NEW YORK (CBSNewYork) – The first day of school for an Orange County boy named Joe was not only an exciting day for him, but it was also a milestone his mother wasn’t sure he’d ever make.

For months, Joe has been recovering from a brain aneurysm, reports CBS2’s Dick Brennan.

It’s a day Ann Marie Federico has been dreading for her 5-year-old son.

“My first baby is going to kindergarten so it’s a little heartbreaking because time has gone so fast,” she said.

It’s also a moment that, 16 months ago, she wasn’t sure she would see.

One second her healthy son was dancing on the couch. The next, “he suffered a ruptured brain aneurysm, which led to a severe brain bleed, surgeries and almost fatally,” she said.

After numerous surgeries, including the removal and replacement of 40% of his skull, doctors saved his life.

Joe Federico (Credit: CBS2)

Cadaver skin was added to his skull so his swollen brain could recover, but that was only the beginning.

“Couldn’t sit up, walk, speak, he was almost completely paralyzed, couldn’t eat,” said Federico.

The child was transferred to Blythedale Children’s Hospital in Valhalla for rehab. Medical professionals taught him to walk, talk and eat again.

Then came Wednesday, “because today is a special day,” he said. “It’s the first day of school. First day!”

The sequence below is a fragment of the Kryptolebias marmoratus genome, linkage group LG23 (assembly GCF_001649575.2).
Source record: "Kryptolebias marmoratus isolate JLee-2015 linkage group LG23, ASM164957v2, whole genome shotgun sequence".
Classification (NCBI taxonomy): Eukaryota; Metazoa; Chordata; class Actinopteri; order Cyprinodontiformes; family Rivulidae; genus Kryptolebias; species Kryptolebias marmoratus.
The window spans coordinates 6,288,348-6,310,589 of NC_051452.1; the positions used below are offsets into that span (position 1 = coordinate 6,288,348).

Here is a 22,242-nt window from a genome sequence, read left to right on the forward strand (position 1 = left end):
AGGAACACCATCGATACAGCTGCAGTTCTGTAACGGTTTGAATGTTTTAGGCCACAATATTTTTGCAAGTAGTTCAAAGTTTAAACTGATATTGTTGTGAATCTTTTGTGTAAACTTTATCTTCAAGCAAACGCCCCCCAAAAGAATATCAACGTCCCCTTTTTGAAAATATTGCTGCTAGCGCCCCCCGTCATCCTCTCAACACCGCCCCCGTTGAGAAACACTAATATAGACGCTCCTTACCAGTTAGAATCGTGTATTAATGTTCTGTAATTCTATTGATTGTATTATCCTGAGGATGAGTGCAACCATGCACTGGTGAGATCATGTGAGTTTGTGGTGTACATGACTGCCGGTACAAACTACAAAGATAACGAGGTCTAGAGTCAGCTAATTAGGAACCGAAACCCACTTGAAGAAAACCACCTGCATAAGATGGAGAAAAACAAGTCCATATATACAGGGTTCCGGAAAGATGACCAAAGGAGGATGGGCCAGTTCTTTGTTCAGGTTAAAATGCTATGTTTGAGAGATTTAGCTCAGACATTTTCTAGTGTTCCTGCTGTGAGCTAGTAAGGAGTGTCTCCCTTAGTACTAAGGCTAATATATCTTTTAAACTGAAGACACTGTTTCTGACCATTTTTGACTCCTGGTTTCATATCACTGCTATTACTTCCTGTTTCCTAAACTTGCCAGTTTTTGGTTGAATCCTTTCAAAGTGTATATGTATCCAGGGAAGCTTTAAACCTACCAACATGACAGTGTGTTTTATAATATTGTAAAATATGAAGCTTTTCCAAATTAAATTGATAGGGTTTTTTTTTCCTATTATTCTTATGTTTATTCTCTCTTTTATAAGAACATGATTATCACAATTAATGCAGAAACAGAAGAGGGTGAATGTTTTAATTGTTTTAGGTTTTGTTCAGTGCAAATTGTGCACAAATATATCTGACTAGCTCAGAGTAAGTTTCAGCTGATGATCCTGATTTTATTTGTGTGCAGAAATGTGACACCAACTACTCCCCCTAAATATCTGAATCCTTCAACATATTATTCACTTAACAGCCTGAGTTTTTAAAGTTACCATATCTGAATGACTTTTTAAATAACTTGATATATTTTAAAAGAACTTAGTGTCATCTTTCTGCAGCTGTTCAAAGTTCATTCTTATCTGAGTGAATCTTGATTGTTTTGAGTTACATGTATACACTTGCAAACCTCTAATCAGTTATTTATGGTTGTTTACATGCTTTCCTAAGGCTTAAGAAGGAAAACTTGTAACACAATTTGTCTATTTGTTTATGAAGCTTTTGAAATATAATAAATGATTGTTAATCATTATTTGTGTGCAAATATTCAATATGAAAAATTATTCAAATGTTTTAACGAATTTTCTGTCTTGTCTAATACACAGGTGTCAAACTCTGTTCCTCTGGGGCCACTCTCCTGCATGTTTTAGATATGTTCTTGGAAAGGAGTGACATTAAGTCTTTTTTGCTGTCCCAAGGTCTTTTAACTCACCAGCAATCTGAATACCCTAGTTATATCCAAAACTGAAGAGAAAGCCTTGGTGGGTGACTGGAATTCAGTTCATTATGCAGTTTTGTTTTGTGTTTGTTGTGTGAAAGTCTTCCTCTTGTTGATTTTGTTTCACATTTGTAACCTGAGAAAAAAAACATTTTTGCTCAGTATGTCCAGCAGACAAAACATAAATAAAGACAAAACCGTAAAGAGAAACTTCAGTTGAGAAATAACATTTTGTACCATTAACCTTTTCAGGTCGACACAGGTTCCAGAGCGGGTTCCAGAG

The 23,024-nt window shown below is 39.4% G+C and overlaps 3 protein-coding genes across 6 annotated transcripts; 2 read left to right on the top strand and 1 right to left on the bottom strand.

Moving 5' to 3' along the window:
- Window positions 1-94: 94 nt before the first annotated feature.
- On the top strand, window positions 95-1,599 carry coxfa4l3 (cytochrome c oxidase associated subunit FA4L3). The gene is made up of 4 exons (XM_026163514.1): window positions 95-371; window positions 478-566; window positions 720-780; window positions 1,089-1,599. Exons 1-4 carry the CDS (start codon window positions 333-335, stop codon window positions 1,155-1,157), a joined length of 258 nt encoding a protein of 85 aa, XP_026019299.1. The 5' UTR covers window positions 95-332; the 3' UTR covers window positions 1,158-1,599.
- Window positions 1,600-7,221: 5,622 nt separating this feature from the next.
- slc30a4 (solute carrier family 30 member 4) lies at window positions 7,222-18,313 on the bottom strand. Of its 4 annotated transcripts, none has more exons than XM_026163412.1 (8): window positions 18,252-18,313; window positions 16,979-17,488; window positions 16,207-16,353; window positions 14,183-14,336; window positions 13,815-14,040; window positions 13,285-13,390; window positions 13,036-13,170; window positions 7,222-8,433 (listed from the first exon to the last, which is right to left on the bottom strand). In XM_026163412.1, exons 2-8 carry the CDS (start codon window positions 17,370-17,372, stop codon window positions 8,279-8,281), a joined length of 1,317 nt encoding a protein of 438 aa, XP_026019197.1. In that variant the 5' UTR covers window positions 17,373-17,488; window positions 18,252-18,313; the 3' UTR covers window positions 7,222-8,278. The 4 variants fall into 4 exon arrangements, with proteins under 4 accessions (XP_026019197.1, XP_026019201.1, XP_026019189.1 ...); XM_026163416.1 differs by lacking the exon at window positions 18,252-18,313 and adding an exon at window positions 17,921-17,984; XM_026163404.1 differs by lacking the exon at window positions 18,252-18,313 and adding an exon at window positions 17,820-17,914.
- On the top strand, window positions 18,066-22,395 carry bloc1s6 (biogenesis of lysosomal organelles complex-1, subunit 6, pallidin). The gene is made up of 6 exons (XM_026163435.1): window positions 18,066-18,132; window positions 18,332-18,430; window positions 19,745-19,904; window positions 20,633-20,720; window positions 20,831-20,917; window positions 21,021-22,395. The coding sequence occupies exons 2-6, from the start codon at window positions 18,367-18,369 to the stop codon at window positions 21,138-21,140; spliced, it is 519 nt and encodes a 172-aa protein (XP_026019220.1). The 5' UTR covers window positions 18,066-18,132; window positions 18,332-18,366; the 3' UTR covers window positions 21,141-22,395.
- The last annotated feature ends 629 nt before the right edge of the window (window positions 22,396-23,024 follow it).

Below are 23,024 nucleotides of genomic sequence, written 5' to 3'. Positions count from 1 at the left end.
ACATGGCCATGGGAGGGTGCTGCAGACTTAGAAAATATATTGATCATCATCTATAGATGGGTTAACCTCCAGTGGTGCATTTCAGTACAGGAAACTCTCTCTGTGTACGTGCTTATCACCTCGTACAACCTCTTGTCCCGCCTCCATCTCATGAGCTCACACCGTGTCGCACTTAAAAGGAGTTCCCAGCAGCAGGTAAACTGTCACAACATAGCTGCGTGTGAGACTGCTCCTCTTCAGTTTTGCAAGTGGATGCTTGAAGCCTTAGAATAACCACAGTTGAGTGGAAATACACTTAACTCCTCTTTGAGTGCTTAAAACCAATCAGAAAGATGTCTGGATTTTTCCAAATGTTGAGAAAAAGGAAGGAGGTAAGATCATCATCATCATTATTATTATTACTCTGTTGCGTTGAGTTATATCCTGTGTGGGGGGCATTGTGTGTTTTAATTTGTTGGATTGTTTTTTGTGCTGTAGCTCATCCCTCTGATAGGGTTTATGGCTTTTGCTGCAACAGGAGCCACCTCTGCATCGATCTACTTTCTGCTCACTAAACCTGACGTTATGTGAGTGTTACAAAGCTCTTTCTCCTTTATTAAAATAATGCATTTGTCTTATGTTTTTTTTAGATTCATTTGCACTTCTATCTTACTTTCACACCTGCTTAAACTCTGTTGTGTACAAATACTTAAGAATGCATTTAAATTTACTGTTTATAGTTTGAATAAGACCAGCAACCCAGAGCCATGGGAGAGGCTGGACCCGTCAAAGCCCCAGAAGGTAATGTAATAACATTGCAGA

Joe started his first day of school at the medical center. To say he was eager is an understatement.

“Run in my mom’s room, told her immediately I was so excited, ate breakfast, brushed my teeth, put my shoes on and then I was out the door,” said new kindergartner Joe.

Joe Federico on his first day of school. (Credit: CBS2)

Blythedale Children’s Hospital is the only hospital in the state that has a public school on site so kids like Joe can learn in a classroom setting while they continue their rehab.

“While they are here, they are getting their therapies but also being exposed to everything a student would be at another district,” said special education teacher Stephen Slansky.

“He has made such strides since he was an inpatient here that we can only maximize what he is doing here, and what you can see,” said senior occupational therapist Lisa Ross.

There are more than 140 children at Joe’s school.

His parents have to travel an hour each direction to get to the Mt. Pleasant Blythedale School, but they say it’s worth it.


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